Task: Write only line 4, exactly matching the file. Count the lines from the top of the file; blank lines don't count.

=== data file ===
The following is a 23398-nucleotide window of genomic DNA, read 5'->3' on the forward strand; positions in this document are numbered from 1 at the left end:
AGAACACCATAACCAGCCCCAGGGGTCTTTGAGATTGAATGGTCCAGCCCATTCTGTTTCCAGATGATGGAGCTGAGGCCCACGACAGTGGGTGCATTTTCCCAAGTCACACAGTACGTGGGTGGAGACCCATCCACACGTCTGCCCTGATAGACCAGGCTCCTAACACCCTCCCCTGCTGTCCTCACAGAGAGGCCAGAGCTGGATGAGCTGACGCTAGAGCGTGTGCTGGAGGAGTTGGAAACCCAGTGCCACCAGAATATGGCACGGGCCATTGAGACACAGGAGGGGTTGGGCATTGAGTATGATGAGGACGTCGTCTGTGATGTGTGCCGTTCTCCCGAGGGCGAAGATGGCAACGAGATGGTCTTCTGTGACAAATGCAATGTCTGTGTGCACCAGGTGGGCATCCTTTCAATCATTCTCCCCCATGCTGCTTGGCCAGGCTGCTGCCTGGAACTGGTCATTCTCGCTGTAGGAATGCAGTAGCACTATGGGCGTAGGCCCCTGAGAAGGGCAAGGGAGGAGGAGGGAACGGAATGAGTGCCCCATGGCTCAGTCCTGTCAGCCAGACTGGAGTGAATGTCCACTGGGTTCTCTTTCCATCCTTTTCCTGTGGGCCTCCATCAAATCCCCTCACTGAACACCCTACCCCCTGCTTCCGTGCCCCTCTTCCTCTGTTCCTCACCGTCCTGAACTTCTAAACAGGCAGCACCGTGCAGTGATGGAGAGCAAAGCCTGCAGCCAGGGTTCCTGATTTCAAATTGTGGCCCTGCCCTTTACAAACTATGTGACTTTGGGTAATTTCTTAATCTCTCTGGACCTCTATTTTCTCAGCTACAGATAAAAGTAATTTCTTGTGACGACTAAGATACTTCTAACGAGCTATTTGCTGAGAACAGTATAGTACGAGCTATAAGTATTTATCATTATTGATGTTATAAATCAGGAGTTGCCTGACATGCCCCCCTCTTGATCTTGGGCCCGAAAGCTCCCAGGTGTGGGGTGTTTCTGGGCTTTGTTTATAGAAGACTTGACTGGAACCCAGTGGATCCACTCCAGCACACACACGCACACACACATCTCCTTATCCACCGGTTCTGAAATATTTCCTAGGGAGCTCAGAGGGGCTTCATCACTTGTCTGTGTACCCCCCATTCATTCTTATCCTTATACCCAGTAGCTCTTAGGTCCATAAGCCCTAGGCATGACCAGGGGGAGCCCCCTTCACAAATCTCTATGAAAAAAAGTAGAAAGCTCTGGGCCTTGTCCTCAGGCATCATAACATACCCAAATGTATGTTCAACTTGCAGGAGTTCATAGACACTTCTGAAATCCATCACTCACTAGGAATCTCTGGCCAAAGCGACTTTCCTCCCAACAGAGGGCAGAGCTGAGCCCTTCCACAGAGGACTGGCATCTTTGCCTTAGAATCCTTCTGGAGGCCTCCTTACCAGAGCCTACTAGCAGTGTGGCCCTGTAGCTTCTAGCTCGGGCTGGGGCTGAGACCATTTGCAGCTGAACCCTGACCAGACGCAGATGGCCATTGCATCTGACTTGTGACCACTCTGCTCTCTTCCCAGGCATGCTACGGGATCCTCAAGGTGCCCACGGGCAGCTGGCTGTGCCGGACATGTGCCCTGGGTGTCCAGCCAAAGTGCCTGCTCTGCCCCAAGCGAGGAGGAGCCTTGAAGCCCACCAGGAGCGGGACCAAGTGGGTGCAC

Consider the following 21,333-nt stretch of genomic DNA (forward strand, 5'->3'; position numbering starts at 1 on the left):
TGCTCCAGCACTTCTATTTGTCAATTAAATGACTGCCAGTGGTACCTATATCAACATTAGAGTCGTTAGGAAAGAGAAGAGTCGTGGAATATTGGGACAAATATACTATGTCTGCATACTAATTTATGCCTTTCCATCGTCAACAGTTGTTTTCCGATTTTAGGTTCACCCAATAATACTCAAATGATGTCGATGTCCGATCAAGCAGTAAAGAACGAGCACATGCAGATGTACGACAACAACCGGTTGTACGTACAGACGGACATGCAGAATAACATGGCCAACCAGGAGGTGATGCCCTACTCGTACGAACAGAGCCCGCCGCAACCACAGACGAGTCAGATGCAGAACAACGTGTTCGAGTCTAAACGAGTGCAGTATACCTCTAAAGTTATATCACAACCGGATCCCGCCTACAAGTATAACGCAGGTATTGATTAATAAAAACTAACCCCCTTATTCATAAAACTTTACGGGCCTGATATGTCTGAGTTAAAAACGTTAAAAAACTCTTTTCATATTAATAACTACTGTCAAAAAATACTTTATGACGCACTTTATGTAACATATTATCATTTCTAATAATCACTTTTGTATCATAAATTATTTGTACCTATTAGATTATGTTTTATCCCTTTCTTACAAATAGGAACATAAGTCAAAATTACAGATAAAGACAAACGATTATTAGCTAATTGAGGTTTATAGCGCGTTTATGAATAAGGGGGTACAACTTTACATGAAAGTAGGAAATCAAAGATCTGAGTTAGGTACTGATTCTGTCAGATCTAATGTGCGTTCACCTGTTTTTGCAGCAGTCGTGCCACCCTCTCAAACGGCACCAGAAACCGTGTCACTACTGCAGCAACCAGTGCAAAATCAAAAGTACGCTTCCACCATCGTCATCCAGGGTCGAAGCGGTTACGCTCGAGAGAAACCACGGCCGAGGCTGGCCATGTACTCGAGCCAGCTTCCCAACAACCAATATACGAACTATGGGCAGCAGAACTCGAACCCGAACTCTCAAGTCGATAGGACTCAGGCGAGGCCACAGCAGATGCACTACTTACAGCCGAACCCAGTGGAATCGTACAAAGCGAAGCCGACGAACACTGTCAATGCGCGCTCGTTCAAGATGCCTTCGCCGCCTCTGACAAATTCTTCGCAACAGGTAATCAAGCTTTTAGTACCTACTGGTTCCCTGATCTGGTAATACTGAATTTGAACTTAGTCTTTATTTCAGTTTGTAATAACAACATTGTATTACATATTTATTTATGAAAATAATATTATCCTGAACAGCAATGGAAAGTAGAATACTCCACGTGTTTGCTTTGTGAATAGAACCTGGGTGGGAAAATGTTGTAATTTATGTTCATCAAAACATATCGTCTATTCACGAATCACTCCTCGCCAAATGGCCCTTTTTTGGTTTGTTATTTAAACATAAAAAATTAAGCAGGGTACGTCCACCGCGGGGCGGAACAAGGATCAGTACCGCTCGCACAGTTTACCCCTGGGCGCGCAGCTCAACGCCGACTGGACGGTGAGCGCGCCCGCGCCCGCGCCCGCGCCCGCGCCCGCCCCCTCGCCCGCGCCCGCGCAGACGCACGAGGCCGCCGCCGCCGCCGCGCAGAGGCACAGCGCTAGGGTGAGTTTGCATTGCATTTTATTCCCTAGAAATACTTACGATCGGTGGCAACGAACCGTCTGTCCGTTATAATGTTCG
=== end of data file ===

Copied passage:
TGCTCCAGCACTTCTATTTGTCAATTAAATGACTGCCAGTGGTACCTATATCAACATTAGAGTCGTTAGGAAAGAGAAGAGTCGTGGAATATTGGGACAAATATACTATGTCTGCATACTAATTTATGCCTTTCCATCGTCAACAGTTGTTTTCCGATTTTAGGTTCACCCAATAATACTCAAATGATGTCGATGTCCGATCAAGCAGTAAAGAACGAGCACATGCAGATGTACGACAACAACCGGTTGTACGTACAGACGGACATGCAGAATAACATGGCCAACCAGGAGGTGATGCCCTACTCGTACGAACAGAGCCCGCCGCAACCACAGACGAGTCAGATGCAGAACAACGTGTTCGAGTCTAAACGAGTGCAGTATACCTCTAAAGTTATATCACAACCGGATCCCGCCTACAAGTATAACGCAGGTATTGATTAATAAAAACTAACCCCCTTATTCATAAAACTTTACGGGCCTGATATGTCTGAGTTAAAAACGTTAAAAAACTCTTTTCATATTAATAACTACTGTCAAAAAATACTTTATGACGCACTTTATGTAACATATTATCATTTCTAATAATCACTTTTGTATCATAAATTATTTGTACCTATTAGATTATGTTTTATCCCTTTCTTACAAATAGGAACATAAGTCAAAATTACAGATAAAGACAAACGATTATTAGCTAATTGAGGTTTATAGCGCGTTTATGAATAAGGGGGTACAACTTTACATGAAAGTAGGAAATCAAAGATCTGAGTTAGGTACTGATTCTGTCAGATCTAATGTGCGTTCACCTGTTTTTGCAGCAGTCGTGCCACCCTCTCAAACGGCACCAGAAACCGTGTCACTACTGCAGCAACCAGTGCAAAATCAAAAGTACGCTTCCACCATCGTCATCCAGGGTCGAAGCGGTTACGCTCGAGAGAAACCACGGCCGAGGCTGGCCATGTACTCGAGCCAGCTTCCCAACAACCAATATACGAACTATGGGCAGCAGAACTCGAACCCGAACTCTCAAGTCGATAGGACTCAGGCGAGGCCACAGCAGATGCACTACTTACAGCCGAACCCAGTGGAATCGTACAAAGCGAAGCCGACGAACACTGTCAATGCGCGCTCGTTCAAGATGCCTTCGCCGCCTCTGACAAATTCTTCGCAACAGGTAATCAAGCTTTTAGTACCTACTGGTTCCCTGATCTGGTAATACTGAATTTGAACTTAGTCTTTATTTCAGTTTGTAATAACAACATTGTATTACATATTTATTTATGAAAATAATATTATCCTGAACAGCAATGGAAAGTAGAATACTCCACGTGTTTGCTTTGTGAATAGAACCTGGGTGGGAAAATGTTGTAATTTATGTTCATCAAAACATATCGTCTATTCACGAATCACTCCTCGCCAAATGGCCCTTTTTTGGTTTGTTATTTAAACATAAAAAATTAAGCAGGGTACGTCCACCGCGGGGCGGAACAAGGATCAGTACCGCTCGCACAGTTTACCCCTGGGCGCGCAGCTCAACGCCGACTGGACGGTGAGCGCGCCCGCGCCCGCGCCCGCGCCCGCGCCCGCCCCCTCGCCCGCGCCCGCGCAGACGCACGAGGCCGCCGCCGCCGCCGCGCAGAGGCACAGCGCTAGGGTGAGTTTGCATTGCATTTTATTCCCTAGAAATACTTACGATCGGTGGCAACGAACCGTCTGTCCGTTATAATGTTCG